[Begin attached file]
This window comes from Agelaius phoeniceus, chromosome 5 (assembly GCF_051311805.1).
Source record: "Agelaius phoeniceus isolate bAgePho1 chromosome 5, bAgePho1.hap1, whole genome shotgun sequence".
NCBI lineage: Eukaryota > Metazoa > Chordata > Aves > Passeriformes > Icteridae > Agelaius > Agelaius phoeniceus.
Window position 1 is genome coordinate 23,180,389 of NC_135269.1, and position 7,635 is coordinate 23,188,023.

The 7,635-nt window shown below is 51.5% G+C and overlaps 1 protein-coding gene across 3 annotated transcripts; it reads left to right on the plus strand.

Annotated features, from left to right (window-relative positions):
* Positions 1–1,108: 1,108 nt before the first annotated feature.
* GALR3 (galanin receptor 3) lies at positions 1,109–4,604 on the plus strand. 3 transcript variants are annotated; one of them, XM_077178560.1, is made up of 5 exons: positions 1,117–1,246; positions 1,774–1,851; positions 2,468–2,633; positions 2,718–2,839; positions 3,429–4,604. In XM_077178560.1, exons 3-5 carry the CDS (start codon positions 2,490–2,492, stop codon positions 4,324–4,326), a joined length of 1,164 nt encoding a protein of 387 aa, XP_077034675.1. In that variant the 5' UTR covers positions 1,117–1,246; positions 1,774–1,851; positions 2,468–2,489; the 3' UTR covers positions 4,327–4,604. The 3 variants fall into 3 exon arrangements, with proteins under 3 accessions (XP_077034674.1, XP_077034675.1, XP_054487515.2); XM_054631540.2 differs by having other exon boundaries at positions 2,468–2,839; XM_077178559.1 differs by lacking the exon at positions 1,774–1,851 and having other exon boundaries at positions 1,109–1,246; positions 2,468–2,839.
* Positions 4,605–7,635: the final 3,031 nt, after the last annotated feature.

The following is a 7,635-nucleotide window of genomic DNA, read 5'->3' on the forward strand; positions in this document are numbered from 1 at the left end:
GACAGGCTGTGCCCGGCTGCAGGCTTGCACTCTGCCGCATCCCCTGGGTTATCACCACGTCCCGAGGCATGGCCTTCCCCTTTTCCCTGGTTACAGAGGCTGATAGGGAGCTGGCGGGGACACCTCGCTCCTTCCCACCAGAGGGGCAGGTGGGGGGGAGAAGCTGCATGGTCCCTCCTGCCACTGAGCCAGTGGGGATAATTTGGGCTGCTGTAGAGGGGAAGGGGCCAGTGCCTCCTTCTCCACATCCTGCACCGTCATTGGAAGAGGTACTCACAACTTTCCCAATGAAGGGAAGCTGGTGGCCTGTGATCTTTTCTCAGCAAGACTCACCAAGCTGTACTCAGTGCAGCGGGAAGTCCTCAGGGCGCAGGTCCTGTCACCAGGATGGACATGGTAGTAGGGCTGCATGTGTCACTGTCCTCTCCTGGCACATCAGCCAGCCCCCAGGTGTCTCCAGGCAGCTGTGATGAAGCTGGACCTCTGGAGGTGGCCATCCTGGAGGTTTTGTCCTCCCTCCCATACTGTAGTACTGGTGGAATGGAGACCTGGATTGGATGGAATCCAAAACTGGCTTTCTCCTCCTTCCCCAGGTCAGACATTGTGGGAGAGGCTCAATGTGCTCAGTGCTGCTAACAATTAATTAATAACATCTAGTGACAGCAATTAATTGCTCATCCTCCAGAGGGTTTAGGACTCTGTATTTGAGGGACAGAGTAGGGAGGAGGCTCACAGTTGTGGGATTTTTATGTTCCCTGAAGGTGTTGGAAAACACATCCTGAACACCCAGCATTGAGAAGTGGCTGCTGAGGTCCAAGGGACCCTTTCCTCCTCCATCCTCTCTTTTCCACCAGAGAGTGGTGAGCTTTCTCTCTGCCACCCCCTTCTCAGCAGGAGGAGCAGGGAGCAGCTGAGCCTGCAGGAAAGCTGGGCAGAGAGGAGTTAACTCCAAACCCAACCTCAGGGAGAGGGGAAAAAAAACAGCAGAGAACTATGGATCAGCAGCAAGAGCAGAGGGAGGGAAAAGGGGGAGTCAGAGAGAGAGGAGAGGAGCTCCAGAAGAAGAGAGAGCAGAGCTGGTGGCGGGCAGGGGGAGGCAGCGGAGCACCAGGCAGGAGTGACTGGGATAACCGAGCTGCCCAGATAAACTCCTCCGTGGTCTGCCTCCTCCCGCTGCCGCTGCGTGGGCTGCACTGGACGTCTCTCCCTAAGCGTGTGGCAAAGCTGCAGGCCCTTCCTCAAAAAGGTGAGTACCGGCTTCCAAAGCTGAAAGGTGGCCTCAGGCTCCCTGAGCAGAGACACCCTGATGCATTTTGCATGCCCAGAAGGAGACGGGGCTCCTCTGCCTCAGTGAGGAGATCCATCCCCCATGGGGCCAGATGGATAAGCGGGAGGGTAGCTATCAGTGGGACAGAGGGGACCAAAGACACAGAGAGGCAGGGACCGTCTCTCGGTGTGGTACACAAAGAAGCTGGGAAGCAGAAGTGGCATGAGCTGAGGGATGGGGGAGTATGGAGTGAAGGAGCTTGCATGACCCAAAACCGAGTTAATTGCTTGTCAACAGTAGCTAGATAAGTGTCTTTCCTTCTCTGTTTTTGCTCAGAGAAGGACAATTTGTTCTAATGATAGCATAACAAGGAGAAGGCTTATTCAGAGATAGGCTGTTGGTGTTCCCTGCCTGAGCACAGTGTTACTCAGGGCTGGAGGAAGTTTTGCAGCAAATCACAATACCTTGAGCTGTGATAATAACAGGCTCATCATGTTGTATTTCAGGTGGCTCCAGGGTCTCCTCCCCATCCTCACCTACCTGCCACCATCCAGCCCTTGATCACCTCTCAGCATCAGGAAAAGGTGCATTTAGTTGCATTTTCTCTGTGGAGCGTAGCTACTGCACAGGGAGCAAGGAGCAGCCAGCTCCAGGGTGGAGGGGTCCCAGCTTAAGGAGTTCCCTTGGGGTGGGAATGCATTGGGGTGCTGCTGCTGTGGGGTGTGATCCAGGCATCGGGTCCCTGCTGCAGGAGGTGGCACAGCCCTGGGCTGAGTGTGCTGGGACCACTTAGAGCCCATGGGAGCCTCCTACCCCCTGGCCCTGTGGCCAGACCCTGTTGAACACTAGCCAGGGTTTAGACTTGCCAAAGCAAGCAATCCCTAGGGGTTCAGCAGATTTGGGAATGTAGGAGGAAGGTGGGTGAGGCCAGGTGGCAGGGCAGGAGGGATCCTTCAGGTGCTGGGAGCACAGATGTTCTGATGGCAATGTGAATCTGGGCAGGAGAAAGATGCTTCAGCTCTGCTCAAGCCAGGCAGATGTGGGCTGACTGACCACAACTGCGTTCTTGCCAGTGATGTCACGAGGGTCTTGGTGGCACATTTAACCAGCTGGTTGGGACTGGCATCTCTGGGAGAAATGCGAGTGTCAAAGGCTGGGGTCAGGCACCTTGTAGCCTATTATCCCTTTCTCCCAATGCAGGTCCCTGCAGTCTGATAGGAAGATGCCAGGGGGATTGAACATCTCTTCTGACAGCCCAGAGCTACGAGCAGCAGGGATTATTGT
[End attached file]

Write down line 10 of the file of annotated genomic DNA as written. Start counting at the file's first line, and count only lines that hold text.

The following is a 7,635-nucleotide window of genomic DNA, read 5'->3' on the forward strand; positions in this document are numbered from 1 at the left end: